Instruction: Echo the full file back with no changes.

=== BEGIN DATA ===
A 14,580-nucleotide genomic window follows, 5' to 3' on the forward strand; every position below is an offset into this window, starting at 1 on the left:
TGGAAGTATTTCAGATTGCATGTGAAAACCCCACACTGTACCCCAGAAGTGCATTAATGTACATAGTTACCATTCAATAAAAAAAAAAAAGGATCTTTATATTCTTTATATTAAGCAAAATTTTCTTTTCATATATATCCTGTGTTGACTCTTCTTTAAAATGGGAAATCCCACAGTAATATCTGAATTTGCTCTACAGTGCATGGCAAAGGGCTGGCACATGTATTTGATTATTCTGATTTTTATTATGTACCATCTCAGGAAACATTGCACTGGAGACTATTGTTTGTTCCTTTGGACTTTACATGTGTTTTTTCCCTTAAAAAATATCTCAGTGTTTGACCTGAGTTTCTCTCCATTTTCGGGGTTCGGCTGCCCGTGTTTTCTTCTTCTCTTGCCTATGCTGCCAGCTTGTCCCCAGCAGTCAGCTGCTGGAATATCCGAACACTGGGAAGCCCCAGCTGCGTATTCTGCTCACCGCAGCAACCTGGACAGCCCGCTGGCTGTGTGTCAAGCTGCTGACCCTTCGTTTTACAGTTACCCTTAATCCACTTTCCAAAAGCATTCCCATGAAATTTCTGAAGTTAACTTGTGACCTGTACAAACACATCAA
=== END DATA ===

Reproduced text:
A 14,580-nucleotide genomic window follows, 5' to 3' on the forward strand; every position below is an offset into this window, starting at 1 on the left:
TGGAAGTATTTCAGATTGCATGTGAAAACCCCACACTGTACCCCAGAAGTGCATTAATGTACATAGTTACCATTCAATAAAAAAAAAAAAGGATCTTTATATTCTTTATATTAAGCAAAATTTTCTTTTCATATATATCCTGTGTTGACTCTTCTTTAAAATGGGAAATCCCACAGTAATATCTGAATTTGCTCTACAGTGCATGGCAAAGGGCTGGCACATGTATTTGATTATTCTGATTTTTATTATGTACCATCTCAGGAAACATTGCACTGGAGACTATTGTTTGTTCCTTTGGACTTTACATGTGTTTTTTCCCTTAAAAAATATCTCAGTGTTTGACCTGAGTTTCTCTCCATTTTCGGGGTTCGGCTGCCCGTGTTTTCTTCTTCTCTTGCCTATGCTGCCAGCTTGTCCCCAGCAGTCAGCTGCTGGAATATCCGAACACTGGGAAGCCCCAGCTGCGTATTCTGCTCACCGCAGCAACCTGGACAGCCCGCTGGCTGTGTGTCAAGCTGCTGACCCTTCGTTTTACAGTTACCCTTAATCCACTTTCCAAAAGCATTCCCATGAAATTTCTGAAGTTAACTTGTGACCTGTACAAACACATCAA